Recently, I decided to mix two inks from the same manufacturer. I had a small amount (perhaps .3 ml) of one color - a heavily saturated purple - left over in my TWSBI Eco. But I wanted to lighten it up, and decided to use a light blue-grey ink. I had used both inks before and never had any problem with either. So, I threw caution to the wind and violated rule #3. I just added about 1 mL of the second ink to the pen, and violated rules #2 and #4. I wrote a few lines with it then put the pen away. A couple of days later, I opened my pen case and noticed this strange green, shiny stuff on the inside of my TWSBI and the ink was thicker than the original inks. When I removed the cap, I noticed the same stuff all over the nib and feed. Under closer examination, it was a shiny green precipitate that actually came from the purple ink, since it had a green sheen to it. It took me two days to clean out the ink from the pen, and now the feed and barrel is stained a reddish purple. I have learned my lesson and will go back to the "rules".

"Today will be gone in less than 24 hours. When it is gone, it is gone. Be wise, but enjoy! - anonymous today

 

 

 

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I have mixed inks for years (mainly to tone down bright colours) and I've never had a problem with the formation of precipitates. Only one of my mixtures (Parker black with Waterman purple) resulted in the tiniest amount of a floating precipitate (you have to look for it, to see it). The mixture works fine in the pen.

 

The advice given by others above (e.g. don't mix the ink in the pen itself) is no doubt good advice, but the chances of irretrievable damage being done to the pen by the reckless mixing of inks is remote. That said, I'd be more careful with one of my favourite pens, than with a cheap and cheerful one.

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Even with the same manufacturer, you can have problems, such as the one with the person mixing a Bay State Series Noodlers ink with one of the Noodler's Standard line inks.

Ruth Morrisson aka inkstainedruth

"It's very nice, but frankly, when I signed that list for a P-51, what I had in mind was a fountain pen."

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I have never mixed two inks and came away with the thought, 'Wow, I am glad I did that'. The worst that happened was that the ink sepearated in the bottle by next morning, clear water at the top with jello gloop underneath.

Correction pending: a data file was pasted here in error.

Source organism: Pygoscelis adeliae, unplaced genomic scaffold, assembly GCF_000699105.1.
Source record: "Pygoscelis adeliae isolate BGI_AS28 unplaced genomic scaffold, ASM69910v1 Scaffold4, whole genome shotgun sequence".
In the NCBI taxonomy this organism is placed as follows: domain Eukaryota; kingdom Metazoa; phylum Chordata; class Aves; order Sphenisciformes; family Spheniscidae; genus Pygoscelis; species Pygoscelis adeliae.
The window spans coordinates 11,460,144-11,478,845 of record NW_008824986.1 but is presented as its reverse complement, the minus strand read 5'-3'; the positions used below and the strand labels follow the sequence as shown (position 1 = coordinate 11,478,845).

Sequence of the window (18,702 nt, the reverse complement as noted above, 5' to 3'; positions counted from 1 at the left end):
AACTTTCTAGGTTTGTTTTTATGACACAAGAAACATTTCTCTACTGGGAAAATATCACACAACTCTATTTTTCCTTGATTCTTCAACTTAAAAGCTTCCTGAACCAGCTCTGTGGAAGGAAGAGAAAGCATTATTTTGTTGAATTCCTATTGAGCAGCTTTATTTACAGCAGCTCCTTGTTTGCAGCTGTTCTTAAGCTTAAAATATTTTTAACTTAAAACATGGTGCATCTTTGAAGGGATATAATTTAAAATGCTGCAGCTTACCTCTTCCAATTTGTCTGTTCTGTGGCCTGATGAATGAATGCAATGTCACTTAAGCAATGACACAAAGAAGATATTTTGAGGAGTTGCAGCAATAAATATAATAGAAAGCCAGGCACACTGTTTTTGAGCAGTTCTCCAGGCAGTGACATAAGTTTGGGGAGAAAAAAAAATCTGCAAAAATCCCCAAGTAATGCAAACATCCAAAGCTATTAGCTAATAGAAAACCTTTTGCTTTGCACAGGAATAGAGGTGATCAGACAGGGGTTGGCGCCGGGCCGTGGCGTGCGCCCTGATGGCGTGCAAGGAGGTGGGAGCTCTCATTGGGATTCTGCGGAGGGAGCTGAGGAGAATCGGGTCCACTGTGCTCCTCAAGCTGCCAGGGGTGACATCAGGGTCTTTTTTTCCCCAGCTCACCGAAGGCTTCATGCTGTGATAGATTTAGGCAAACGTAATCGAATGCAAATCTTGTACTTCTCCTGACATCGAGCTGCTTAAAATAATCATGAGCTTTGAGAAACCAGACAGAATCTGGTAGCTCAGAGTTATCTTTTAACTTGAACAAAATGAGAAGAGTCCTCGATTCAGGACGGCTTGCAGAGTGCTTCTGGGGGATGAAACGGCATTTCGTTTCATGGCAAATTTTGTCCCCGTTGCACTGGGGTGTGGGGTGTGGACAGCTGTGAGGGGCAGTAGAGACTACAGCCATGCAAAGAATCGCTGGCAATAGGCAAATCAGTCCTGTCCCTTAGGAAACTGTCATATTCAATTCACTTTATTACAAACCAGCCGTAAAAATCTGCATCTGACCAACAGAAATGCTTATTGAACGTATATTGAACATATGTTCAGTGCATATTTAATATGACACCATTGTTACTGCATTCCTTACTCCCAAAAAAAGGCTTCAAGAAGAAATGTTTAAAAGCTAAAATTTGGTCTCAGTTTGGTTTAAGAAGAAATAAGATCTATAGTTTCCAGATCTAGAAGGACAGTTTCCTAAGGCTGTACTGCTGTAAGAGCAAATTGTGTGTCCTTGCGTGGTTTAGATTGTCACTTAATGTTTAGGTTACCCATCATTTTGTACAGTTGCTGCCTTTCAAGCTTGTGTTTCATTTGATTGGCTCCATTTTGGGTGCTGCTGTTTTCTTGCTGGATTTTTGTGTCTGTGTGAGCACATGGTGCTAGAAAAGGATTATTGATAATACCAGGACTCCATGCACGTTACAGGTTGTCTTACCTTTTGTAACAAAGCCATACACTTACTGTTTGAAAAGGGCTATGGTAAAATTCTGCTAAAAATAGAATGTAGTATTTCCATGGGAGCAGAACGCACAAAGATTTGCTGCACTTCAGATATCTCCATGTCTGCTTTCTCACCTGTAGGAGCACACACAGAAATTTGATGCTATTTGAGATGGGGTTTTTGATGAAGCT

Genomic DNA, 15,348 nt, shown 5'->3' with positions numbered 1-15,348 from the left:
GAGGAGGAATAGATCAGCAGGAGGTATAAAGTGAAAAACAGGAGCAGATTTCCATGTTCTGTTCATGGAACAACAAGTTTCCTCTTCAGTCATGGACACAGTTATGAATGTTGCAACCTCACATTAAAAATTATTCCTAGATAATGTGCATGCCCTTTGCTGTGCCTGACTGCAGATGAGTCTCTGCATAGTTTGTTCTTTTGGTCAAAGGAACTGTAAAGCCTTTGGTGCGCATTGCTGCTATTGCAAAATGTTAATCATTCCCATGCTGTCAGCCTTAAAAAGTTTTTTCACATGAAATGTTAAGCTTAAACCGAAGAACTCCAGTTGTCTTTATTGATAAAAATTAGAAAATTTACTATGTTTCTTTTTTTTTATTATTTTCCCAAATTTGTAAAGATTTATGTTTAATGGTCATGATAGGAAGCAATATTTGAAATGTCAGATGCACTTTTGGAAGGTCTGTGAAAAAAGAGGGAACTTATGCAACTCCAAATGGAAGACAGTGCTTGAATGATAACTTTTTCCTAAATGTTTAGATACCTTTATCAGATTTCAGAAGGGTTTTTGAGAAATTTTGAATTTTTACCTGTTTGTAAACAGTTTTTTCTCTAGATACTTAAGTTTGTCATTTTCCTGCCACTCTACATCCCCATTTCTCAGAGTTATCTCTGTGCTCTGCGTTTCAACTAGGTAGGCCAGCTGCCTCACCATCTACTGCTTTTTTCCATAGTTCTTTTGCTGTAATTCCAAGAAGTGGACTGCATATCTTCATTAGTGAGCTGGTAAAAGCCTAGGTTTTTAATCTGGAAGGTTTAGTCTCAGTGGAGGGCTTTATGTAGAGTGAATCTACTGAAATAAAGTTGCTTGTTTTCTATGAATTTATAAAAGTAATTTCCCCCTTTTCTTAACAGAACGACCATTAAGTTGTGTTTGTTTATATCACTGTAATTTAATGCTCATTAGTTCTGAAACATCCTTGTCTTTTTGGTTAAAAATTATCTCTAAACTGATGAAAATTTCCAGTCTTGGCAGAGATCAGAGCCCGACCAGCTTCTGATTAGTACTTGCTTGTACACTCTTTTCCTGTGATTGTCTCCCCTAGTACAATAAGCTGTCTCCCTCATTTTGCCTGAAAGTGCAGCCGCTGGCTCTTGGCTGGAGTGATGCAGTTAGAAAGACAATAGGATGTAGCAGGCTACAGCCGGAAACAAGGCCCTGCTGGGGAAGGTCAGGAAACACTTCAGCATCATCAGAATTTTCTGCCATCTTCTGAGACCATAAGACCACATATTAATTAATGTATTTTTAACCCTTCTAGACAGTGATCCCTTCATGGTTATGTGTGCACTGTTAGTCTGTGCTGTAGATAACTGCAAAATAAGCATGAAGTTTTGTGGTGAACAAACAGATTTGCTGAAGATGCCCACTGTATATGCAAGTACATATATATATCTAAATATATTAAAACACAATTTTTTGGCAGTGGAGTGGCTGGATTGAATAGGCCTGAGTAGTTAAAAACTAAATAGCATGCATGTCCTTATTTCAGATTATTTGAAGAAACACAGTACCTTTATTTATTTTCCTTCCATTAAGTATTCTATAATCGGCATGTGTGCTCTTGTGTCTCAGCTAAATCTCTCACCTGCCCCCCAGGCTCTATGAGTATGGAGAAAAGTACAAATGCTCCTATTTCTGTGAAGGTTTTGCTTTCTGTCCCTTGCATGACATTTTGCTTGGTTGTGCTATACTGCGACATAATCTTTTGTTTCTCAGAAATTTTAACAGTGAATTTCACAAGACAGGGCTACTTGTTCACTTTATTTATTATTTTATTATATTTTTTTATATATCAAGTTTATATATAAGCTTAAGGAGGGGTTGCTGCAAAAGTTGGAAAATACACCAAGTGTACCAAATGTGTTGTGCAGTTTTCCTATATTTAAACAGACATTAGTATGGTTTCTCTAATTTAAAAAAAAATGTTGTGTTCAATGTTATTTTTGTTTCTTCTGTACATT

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I mix to get something I can't otherwise obtain and, sometimes, to salvage an otherwise never to be used again color. Blurple and Binder Burgundy are mainstays. My wife has a mix of Violet Vote and Noodler's Purple in her daily carry pen and loves it. I mixed Diablo Menthe and Lierre Sauvage for years to grade drafts of student papers. I follow DrDebG's rules for new experiments and have never damaged a pen.

 

I taught chemistry for a few years and, after school administration prohibited me from making "touch powder" to demonstrate formation of a precipitate, resorted to mixing slightly diluted samples of BSB and Noodler's Black. Nasty stuff resulted.

Dave Campbell
Retired Science Teacher and Active Pen Addict
Every day is a chance to reduce my level of ignorance.

fpn_1425200643__fpn_1425160066__super_pi

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I mix test combinations in small plastic vials, observe over time for any signs of precipitation and adverse behavior, and test in easy-to-clean pens. I only mix within the same line/brand of inks. So far so good. The worst that happened was a mixture where the final color was not stable: shifted toward gray after a few weeks, more muddy hue. I also dilute some ink with water for a lighter color: for example I prefer diluted KWZ IG Green Gold for a nice water-resistant olive green.

Edited by Intensity

“I admit it, I'm surprised that fountain pens are a hobby. ... it's a bit like stumbling into a fork convention - when you've used a fork all your life.” 

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Some time ago I used Diamine Teal exclusively for a period, then decided I needed a bluer teal. I purchased several samples of various RO, Sailor, Iro and KWZ inks to dip test, the remainder of which I dumped into the Teal bottle. That was two years ago. I have added a bit of this and that to it in the interim.

 

No preciptate, no explosions. I use the ink in a dedicated WS 698 for note taking.

"Simplicate and add Lightness."

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As long as I have been using fountain pens (50+ years) I have been mixing inks. Other than ending up with some truley revolting colors, I have never experienced a problem.